An increasing body of scientific literature indicates that moderate consumption of coffee decreases the risk of several diseases of aging, including Parkinson’s disease, Type II diabetes and stroke. Just within the last few months, new studies have reported that drinking coffee in moderation may also significantly reduce the risk of breast and prostate cancers.

“Now is the time to aggressively pursue the protective benefits of coffee against Alzheimer’s disease,” Arendash said. “Hopefully, the coffee industry will soon become an active partner with Alzheimer’s researchers to find the protective ingredient in coffee and concentrate it in dietary sources.”

Alzheimer’s Disease Epidemic Calls for Preventive Measures


New Alzheimer’s diagnostic guidelines, now encompassing the full continuum of the disease from no overt symptoms to mild impairment to clear cognitive decline, could double the number of Americans diagnosed with some form of the disease to more than 10 million. With the baby-boomer generation entering older age, these numbers will climb even more unless an effective preventive measure is identified. “Because Alzheimer’s starts in the brain several decades before it is diagnosed, any protective therapy would obviously need to be taken for decades,” Cao said. “We believe moderate daily consumption of caffeinated coffee is the best current option for long-term protection against Alzheimer’s memory loss. Coffee is inexpensive, readily available, easily gets into the brain, appears to directly attack the disease process, and has few side-effects for most of us.”

According to the researchers, no other Alzheimer’s therapy being developed comes close to meeting all these criteria. “Aside from coffee, two other lifestyle choices — physical and cognitive activity — appear to reduce the risk of dementia. Combining regular physical and mental exercise with moderate coffee consumption would seem to be an excellent multi-faceted approach to reducing risk or delaying Alzheimer’s,” Arendash said. “With pharmaceutical companies spending millions of dollars trying to develop drugs against Alzheimer’s disease, there may very well be an effective preventive right under our noses every morning – caffeinated coffee.”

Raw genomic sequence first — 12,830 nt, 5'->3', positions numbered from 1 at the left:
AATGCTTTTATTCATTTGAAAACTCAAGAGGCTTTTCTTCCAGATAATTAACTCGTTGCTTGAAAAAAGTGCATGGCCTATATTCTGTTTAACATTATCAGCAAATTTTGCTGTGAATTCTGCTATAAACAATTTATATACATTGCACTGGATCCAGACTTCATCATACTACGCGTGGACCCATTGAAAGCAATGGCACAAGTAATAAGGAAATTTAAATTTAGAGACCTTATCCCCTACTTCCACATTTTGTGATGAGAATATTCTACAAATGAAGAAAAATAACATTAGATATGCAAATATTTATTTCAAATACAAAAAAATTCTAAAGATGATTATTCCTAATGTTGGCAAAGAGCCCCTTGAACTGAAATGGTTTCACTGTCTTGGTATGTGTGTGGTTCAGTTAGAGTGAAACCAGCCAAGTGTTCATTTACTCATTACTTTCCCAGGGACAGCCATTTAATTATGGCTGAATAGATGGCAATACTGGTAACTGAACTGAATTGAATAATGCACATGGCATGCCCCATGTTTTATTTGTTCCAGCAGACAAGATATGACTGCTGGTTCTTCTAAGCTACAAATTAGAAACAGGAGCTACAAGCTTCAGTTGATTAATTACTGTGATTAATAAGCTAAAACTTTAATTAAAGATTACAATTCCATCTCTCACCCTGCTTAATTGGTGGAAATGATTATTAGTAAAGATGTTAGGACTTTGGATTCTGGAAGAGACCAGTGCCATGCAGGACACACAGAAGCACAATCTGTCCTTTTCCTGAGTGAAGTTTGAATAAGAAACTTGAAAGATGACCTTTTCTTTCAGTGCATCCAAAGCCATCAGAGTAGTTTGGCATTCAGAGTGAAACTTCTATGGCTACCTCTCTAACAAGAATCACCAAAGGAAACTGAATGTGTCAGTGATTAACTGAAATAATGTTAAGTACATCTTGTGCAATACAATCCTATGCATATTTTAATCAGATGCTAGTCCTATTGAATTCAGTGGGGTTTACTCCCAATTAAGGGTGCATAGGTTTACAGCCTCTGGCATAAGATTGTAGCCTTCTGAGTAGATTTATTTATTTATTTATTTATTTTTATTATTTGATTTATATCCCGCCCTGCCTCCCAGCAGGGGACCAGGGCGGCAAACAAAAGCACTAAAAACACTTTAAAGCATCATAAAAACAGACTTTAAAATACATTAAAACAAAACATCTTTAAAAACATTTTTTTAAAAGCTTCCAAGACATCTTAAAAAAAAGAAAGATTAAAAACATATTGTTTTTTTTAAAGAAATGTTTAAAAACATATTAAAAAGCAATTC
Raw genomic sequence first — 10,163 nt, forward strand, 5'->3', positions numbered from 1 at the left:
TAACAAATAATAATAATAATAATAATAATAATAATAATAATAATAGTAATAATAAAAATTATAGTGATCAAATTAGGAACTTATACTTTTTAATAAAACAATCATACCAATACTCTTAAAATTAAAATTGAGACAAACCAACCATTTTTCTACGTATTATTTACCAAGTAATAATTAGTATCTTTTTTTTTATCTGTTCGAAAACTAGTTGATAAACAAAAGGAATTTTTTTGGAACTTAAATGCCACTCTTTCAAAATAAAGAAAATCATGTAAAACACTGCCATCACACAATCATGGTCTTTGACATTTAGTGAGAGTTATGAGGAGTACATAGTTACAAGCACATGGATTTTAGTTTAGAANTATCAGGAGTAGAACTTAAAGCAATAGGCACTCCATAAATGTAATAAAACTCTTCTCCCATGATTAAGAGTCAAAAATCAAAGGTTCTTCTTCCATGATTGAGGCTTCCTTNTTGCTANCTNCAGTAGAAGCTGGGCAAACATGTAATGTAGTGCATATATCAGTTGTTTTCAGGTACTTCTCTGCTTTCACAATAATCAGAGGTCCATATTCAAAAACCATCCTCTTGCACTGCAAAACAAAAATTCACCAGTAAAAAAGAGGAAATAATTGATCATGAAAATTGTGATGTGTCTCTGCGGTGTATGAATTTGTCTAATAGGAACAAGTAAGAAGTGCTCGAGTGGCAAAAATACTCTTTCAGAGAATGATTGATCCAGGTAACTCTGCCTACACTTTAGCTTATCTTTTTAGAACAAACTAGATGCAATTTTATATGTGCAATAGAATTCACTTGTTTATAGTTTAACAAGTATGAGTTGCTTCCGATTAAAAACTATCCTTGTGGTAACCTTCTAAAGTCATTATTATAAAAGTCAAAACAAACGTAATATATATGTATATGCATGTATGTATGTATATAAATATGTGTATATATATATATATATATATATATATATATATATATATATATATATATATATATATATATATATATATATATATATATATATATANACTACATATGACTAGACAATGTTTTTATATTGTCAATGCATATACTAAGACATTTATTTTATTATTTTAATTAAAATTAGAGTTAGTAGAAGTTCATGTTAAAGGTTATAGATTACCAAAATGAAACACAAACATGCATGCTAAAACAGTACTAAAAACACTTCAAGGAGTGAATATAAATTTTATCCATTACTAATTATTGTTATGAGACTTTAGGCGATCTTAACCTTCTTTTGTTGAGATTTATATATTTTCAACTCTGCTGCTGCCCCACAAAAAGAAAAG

This USF study was funded by the NIH-designated Florida Alzheimer’s Disease Research Center and the State of Florida.


TOPICS: Culture/Society
KEYWORDS: alzheimers; coffee; darkshearescoffeee
Coffee Gargoyl

Need I say more?

1 posted on 07/18/2011 12:54:51 PM PDT by null and void
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To: null and void

I switched to decaf, but can’t remember why...........


2 posted on 07/18/2011 12:58:40 PM PDT by Lakeshark (Thank a member of the US armed forces for their sacrifice)
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To: Lakeshark

LOL!


3 posted on 07/18/2011 1:00:34 PM PDT by WKUHilltopper (And yet...we continue to tolerate this crap...)
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To: null and void

Can’t tolerate caffeine drinks. My heart races. Oh, well.


4 posted on 07/18/2011 1:02:29 PM PDT by ReneeLynn (Socialism is SO yesterday. Fascism, it's the new black. Mmm mmm mmm...)
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To: null and void